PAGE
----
Much like Goats, Why Stop Now manages breaking even my very high tolerance for unlikable characters, albeit to a much lesser extent. Eli becomes more likable as the film goes on, and there's also a sense that even if Eisenberg is not the wrong guy for the part, he is a casting choice that emphasizes the aspects of the character that are obnoxious, and in the most obnoxious way possible. Still, what is the audience supposed to make of Eli when he's introduced as an alcoholic, party-wrecking, impatient jerk who bosses his mother around (regardless of whatever addiction she might have). As Eisenebrg delivers his lines with trademark breathlessness and bite, it only widens the gap between Eli and sympathy for his situation.
On the other hand, at least Eli has a bit of a character -- reticent and impatient, but also intelligent, mostly good under pressure, and the glue holding his family together. Poor Melissa Leo is left hanging in the wind, grasping at anything she can to help flesh out her anemic role. Aside from a long-standing grudge against her richer, more successful sister, Penny is just "vaguely frazzled," and Leo is never quite able to narrow the characterization down. Penny's train wreck status throughout the entire movie feels odd whenever the viewer is reminded that this is what she's like when she's clean and sober, and although one might guess that someone who's exasperating off of drugs is even more of a pain when they're high, that's logic talking, not the movie.
When Eli and Penny get to Sprinkles' place, they learn he's out of drugs. Accompanied by Sprinkles' right-hand man Black (Isiah Whitlock Jr.), the four head to meet Eduardo (Paul Calderon), Sprinkles' distributor. Eli serves as translator, because Sprinkles doesn't speak Spanish (no explanation of how they do business when Eli is not there), and they're told to wait for Eduardo to call them back when he's ready, forcing Sprinkles and Black to hang around with Eli and Penny all day while they wait for the call. Morgan is actually arguably the highlight of the movie, investing his character with some emotional weight. Sprinkles was once a track star with dreams of bigger things than drug dealing; his reaction to seeing the team trophy he helped win but never got a chance to hold is actually kind of touching.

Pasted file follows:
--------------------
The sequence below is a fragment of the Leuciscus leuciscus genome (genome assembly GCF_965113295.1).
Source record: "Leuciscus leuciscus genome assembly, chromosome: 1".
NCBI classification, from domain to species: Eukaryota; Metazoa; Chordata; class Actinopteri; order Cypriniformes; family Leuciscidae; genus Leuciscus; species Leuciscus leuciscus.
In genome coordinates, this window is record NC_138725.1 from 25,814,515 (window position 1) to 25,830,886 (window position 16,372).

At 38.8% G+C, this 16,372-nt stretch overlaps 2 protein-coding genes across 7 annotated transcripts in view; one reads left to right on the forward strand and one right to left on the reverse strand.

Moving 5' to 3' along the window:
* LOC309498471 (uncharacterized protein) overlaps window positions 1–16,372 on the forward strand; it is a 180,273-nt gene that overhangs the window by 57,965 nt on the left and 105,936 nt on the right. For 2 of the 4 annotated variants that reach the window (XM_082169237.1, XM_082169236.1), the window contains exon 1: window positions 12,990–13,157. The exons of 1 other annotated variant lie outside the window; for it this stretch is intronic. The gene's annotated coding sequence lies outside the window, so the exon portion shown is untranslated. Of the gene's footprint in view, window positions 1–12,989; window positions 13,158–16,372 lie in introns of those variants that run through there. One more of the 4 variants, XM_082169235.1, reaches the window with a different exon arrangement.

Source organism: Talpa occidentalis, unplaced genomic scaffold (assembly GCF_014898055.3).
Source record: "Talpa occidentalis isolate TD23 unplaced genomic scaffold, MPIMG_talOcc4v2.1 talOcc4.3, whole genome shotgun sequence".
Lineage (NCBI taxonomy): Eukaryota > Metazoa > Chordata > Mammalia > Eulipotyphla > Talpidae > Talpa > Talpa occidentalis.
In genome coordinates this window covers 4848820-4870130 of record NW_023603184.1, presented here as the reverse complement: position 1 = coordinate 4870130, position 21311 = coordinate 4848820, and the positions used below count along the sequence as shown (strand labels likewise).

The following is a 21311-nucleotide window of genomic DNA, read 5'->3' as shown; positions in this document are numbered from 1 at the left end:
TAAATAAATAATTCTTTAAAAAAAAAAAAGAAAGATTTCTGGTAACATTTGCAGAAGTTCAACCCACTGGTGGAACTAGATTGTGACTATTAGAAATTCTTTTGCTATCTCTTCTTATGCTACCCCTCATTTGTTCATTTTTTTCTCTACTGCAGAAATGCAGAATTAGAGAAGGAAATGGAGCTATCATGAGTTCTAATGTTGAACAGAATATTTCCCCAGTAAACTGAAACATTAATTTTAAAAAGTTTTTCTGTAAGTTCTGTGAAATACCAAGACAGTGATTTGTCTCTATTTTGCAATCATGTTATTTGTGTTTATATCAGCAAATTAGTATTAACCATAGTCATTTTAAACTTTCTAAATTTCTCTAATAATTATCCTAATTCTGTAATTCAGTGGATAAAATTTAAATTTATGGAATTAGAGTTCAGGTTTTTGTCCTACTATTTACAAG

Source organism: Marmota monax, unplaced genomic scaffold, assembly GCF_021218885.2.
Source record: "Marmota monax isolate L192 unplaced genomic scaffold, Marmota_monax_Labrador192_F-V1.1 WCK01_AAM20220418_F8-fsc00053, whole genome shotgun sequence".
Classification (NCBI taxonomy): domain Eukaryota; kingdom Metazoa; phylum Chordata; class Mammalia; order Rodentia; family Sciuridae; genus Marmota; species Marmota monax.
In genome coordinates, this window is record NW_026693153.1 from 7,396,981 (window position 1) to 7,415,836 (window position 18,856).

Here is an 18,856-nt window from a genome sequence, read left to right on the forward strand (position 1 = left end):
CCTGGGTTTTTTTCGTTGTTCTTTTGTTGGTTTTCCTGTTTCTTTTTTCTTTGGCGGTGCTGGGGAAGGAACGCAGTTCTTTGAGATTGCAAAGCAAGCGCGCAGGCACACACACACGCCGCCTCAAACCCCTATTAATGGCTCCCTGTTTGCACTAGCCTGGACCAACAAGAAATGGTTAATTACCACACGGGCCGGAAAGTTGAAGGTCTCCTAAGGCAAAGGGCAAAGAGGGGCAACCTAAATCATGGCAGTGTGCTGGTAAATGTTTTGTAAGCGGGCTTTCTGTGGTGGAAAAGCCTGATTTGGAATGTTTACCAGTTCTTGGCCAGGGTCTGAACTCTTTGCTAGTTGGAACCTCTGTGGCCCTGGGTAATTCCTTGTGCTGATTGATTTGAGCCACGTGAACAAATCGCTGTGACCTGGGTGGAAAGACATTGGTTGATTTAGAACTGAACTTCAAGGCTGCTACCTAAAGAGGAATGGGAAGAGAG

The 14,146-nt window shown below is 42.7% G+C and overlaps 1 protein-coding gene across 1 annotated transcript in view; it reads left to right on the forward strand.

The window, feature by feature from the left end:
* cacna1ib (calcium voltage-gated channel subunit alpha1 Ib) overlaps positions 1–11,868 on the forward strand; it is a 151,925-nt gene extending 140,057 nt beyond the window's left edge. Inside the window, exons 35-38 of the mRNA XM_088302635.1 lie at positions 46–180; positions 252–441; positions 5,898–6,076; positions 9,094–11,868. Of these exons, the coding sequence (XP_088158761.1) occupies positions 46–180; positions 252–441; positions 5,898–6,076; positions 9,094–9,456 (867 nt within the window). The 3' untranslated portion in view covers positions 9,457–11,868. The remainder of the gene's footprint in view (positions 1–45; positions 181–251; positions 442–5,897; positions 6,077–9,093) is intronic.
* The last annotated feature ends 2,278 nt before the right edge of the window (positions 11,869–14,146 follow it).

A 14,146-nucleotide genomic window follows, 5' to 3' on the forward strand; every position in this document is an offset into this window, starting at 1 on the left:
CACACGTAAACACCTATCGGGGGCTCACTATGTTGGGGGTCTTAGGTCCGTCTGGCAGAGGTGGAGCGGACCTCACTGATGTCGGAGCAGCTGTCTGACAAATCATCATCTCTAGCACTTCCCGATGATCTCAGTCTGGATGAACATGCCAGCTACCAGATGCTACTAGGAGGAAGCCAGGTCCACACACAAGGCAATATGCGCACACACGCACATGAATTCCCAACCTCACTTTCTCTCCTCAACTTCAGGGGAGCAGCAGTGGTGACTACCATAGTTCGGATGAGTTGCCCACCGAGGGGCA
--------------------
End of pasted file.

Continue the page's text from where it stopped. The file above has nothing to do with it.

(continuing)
Why Stop Now builds to several explosions on Eli's behalf, the most crucial of them occurring at Penny's sister's place, in which Eli really lets loose on everyone in his family. Although the tone seems as if it's meant to be half comedic, every "shut the fuck up" in his extensive, bitter speech directed at his mother or his aunt is indicative of the movie's confused goals. Directing and writing team Philip Dorling and Ron Nyswaner fail to establish the movie in an environment where Eli's outburst could be viewed as funny, and don't seem interested in making a straight drama. It's a carnival of exasperation and frustration the the filmmakers peer in on, and from that distance, spending time with Eli and Penny on their road to reconciliation is not an appealing prospect. In retrospect, the title seems almost desperate.
The Video and Audio
Audio is a DTS-HD Master Audio 5.1 track which surprisingly gets a fair amount of workout from the movie. Piano in performance halls, crowded restaurants, and the interiors of several homes have a nice evocative richness. A Civil War re-enactment also provides some surprise opportunity for gunfire and chaos. English captions for the deaf and hard of hearing and Spanish subtitles are also provided.
Trailers for Your Sister's Sister, Liberal Arts, Sleepwalk With Me, and About Cherry play before the main menu. An original theatrical trailer for Why Stop Now is also included.